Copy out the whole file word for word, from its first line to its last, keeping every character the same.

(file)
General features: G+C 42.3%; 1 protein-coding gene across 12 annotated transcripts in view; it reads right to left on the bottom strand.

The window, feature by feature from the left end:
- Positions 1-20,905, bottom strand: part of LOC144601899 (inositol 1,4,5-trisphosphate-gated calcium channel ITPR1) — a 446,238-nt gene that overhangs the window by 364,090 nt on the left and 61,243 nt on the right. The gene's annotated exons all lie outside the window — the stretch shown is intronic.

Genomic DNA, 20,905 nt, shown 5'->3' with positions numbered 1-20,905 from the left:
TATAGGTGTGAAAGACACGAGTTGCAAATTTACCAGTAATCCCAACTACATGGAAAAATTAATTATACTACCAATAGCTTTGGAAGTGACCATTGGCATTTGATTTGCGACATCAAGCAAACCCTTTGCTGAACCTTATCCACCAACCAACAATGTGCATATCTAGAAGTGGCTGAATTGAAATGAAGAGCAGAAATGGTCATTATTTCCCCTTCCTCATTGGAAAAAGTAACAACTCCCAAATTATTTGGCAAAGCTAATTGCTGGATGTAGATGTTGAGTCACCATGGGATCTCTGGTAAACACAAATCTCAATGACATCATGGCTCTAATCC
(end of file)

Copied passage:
General features: G+C 42.3%; 1 protein-coding gene across 12 annotated transcripts in view; it reads right to left on the bottom strand.

The window, feature by feature from the left end:
- Positions 1-20,905, bottom strand: part of LOC144601899 (inositol 1,4,5-trisphosphate-gated calcium channel ITPR1) — a 446,238-nt gene that overhangs the window by 364,090 nt on the left and 61,243 nt on the right. The gene's annotated exons all lie outside the window — the stretch shown is intronic.

Genomic DNA, 20,905 nt, shown 5'->3' with positions numbered 1-20,905 from the left:
TATAGGTGTGAAAGACACGAGTTGCAAATTTACCAGTAATCCCAACTACATGGAAAAATTAATTATACTACCAATAGCTTTGGAAGTGACCATTGGCATTTGATTTGCGACATCAAGCAAACCCTTTGCTGAACCTTATCCACCAACCAACAATGTGCATATCTAGAAGTGGCTGAATTGAAATGAAGAGCAGAAATGGTCATTATTTCCCCTTCCTCATTGGAAAAAGTAACAACTCCCAAATTATTTGGCAAAGCTAATTGCTGGATGTAGATGTTGAGTCACCATGGGATCTCTGGTAAACACAAATCTCAATGACATCATGGCTCTAATCC